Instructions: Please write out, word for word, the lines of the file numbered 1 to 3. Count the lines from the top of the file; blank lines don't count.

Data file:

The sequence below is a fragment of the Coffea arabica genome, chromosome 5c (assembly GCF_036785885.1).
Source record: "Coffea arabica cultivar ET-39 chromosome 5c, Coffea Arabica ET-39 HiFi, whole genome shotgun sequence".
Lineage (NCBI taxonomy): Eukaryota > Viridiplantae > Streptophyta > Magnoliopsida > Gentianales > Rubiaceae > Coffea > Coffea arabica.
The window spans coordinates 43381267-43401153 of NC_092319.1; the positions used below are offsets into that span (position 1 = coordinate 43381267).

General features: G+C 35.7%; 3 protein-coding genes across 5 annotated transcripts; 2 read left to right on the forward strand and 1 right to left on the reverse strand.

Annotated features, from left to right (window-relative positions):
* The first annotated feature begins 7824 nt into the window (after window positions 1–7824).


The sequence below is a fragment of the Coffea arabica genome, chromosome 5c (assembly GCF_036785885.1).
Source record: "Coffea arabica cultivar ET-39 chromosome 5c, Coffea Arabica ET-39 HiFi, whole genome shotgun sequence".
Lineage (NCBI taxonomy): Eukaryota > Viridiplantae > Streptophyta > Magnoliopsida > Gentianales > Rubiaceae > Coffea > Coffea arabica.